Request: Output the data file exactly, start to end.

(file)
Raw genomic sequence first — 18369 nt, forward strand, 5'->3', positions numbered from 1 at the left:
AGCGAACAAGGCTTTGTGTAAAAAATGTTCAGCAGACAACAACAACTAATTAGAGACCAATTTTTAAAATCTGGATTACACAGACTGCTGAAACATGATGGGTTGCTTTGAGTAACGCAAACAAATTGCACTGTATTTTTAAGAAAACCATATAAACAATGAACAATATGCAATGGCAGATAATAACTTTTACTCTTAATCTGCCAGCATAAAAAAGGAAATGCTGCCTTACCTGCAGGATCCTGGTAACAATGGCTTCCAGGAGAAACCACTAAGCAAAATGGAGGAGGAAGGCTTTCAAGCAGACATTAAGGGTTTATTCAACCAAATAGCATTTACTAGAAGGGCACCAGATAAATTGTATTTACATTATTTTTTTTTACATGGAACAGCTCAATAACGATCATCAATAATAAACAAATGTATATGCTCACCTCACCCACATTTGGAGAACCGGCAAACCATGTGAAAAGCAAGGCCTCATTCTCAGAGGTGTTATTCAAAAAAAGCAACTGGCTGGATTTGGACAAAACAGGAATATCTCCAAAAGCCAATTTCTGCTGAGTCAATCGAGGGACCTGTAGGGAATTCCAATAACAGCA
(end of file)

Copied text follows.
Raw genomic sequence first — 18369 nt, forward strand, 5'->3', positions numbered from 1 at the left:
AGCGAACAAGGCTTTGTGTAAAAAATGTTCAGCAGACAACAACAACTAATTAGAGACCAATTTTTAAAATCTGGATTACACAGACTGCTGAAACATGATGGGTTGCTTTGAGTAACGCAAACAAATTGCACTGTATTTTTAAGAAAACCATATAAACAATGAACAATATGCAATGGCAGATAATAACTTTTACTCTTAATCTGCCAGCATAAAAAAGGAAATGCTGCCTTACCTGCAGGATCCTGGTAACAATGGCTTCCAGGAGAAACCACTAAGCAAAATGGAGGAGGAAGGCTTTCAAGCAGACATTAAGGGTTTATTCAACCAAATAGCATTTACTAGAAGGGCACCAGATAAATTGTATTTACATTATTTTTTTTTACATGGAACAGCTCAATAACGATCATCAATAATAAACAAATGTATATGCTCACCTCACCCACATTTGGAGAACCGGCAAACCATGTGAAAAGCAAGGCCTCATTCTCAGAGGTGTTATTCAAAAAAAGCAACTGGCTGGATTTGGACAAAACAGGAATATCTCCAAAAGCCAATTTCTGCTGAGTCAATCGAGGGACCTGTAGGGAATTCCAATAACAGCA